How to Develop a Fashion PR Plan


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Developing a brand is a labor of love, but a well-crafted strategic PR plan helps brings that passion into focus, establishes concrete goals, and helps keep you organized. The following series of steps provide an easy-to-use outline to customize your own fashion PR plan.  There are several different ways to establish a PR plan, this one is based on the ROPES concept.


  • You can’t get anywhere if you don’t know where your brand fits in the marketplace and without identifying a target customer. There are two avenues to achieve this, primary and secondary research. Secondary research consists of collecting data that has already been published. You might find statistics relevant to consumer purchasing behavior or emerging trends in fashion trades like WWD, or picked up in apparel or marketing blogs (one way to get around not having a WWD subscription!).  Primary research means going out and doing research on your own – a quick survey of previous customers, friends and family can all be used to help you better define your brand.
  • Don’t make the mistake of choosing a target public that is too broad. While you and your mom may believe that “all women” should fall in love with your handbag line, not establishing a clear target customer actually does a disservice to your brand.  The creative tactics of your PR plan will be tailored toward a specific set of customers, so learn as much as possible about your target public. Get creative – what is her favorite movie? What kind of a car does she drive? What is her favorite flavor of tea? Is she married? Does she travel often or stay close to home?


  • While goals are general, objectives are specific. Identify 2-3 major objectives that you want to accomplish with your PR plan. Make these measurable so they are easy to evaluate at the end of the campaign. For example: Goal- To be the an Internationally known handbag designer; Objective- To secure 5 stories in major print media publications within the next 6 months.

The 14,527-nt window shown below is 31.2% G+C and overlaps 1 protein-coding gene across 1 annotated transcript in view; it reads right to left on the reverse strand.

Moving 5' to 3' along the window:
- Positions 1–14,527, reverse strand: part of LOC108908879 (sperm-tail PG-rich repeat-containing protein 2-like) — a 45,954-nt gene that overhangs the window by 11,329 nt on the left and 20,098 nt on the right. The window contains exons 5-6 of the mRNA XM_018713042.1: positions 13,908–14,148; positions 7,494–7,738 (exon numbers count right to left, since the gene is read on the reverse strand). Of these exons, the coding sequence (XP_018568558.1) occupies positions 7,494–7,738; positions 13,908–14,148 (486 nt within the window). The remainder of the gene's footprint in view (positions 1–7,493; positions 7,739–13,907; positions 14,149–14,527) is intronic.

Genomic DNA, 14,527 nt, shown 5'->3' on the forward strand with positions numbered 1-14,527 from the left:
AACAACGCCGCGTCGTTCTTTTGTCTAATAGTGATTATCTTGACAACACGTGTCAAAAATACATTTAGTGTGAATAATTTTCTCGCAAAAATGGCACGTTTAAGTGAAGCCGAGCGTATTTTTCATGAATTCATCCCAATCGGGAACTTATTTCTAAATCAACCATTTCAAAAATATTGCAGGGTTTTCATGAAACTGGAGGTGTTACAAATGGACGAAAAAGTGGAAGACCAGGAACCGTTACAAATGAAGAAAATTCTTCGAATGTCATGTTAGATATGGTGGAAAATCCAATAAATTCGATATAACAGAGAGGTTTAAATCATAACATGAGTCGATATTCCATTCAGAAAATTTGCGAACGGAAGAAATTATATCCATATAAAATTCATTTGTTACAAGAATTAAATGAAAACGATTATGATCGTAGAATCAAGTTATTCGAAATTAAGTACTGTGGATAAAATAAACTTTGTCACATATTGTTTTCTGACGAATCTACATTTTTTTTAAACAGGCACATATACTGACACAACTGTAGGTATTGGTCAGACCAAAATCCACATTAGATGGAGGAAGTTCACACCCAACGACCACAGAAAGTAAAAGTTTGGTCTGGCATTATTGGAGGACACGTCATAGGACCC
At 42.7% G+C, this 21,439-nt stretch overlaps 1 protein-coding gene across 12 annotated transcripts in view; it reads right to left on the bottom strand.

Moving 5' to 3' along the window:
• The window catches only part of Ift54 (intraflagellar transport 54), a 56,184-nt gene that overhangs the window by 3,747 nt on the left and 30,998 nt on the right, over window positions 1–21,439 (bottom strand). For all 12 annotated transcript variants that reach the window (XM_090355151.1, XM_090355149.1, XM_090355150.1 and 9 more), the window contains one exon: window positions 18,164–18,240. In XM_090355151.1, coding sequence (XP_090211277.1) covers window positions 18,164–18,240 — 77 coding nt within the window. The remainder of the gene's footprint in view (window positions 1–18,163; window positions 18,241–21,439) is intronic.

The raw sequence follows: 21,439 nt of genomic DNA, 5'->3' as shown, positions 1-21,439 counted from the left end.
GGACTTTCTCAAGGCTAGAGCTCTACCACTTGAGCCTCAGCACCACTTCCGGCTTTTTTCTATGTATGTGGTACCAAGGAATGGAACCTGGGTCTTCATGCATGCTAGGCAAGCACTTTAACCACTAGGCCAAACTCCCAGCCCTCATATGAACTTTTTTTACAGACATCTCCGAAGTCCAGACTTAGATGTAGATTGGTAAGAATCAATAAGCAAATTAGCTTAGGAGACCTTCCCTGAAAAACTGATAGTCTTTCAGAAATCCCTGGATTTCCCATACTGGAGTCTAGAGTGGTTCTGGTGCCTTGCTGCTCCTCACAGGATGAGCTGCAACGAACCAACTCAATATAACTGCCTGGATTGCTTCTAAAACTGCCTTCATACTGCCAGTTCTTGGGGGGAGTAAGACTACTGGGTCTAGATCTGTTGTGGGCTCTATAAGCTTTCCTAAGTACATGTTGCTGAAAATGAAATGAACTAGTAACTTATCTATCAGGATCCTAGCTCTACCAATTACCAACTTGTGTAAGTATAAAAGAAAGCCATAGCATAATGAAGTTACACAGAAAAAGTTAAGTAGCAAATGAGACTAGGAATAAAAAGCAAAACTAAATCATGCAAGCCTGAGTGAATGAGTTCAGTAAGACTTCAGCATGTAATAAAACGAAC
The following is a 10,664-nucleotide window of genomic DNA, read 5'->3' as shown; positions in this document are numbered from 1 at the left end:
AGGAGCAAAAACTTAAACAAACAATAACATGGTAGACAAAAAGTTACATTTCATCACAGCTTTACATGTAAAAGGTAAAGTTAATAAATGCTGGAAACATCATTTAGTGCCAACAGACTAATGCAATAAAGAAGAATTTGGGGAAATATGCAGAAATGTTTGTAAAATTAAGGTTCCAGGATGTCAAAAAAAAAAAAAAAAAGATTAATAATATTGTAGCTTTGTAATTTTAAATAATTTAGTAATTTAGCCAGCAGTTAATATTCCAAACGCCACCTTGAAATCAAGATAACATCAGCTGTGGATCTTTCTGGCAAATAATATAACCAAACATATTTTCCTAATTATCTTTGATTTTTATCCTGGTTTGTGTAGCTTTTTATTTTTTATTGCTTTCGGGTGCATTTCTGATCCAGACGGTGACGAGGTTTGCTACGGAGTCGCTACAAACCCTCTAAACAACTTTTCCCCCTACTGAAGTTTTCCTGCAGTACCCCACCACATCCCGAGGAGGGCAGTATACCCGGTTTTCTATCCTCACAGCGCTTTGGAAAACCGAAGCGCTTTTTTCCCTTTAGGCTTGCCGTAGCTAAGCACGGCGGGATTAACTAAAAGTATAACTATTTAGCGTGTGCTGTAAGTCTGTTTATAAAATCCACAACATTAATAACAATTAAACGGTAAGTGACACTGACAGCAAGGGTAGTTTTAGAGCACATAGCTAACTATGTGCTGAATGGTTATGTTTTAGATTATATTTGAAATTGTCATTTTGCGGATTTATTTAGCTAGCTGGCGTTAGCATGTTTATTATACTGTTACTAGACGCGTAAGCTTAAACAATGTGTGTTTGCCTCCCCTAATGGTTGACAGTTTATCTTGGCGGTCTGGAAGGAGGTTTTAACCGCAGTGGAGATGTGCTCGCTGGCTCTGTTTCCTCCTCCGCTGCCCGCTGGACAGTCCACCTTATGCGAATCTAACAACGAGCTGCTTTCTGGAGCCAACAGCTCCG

• Once you have clear objectives in place, you need to consider what creative strategies you will employ to ensure you successfully meet your objectives. This step lists the tactics you will employ to accomplish your objectives. Tactics include securing interviews, distributing press releases, hosting a trunk show, sending out product samples, setting up a Facebook Fan Page, etc.
  • Remember that each strategy should deliver a cohesive message that ties into your objective.  You should also identify a series of key messages to use in your communication that stress the important elements of your brand and story.


  • Almost done! The final part of the plan is figuring out how to evaluate the success of the program. How will you measure success? This may include media impressions, or a pre and post survey to determine how levels of awareness or brand affinity have changed as a result of your campaign.


  • One important note: relationships don’t end just because your campaign does. Good PR practitioners and designers know that PR is a cumulative process and to continue cultivating any new and existing relationships with editors, vendors, publics etc. Relationships build credibility and will make your job easier the next time around. Keeping in touch has never been so easy in today’s world of technology. A quick email, tweet or mention on a Facebook page can go a long way so stay in touch even during downtime.

Thank you to Vianka McConville, a recent University of Florida grad with a B.S. in Public Relations, for her help in putting together this article. She can be reached at mcconville.vianka[at]


Crosby Noricks

Crosby Noricks

Known as the “fashion publicist’s most powerful accessory,” (San Diego Union-Tribune) and the “West Coast ‘It’ girl of fashion PR,” (YFS Magazine) Crosby Noricks put fashion public relations on the digital map when she launched PR Couture in 2006. She is the author of Ready to Launch: The PR Couture Guide to Breaking into Fashion PR, available on Amazon. A decade later, Crosby is a successful fashion marketing strategist who spends her time championing PR Couture's growth and mentoring fashion publicists through her signature online course PRISM. Learn more about opportunities to work directly with Crosby at her website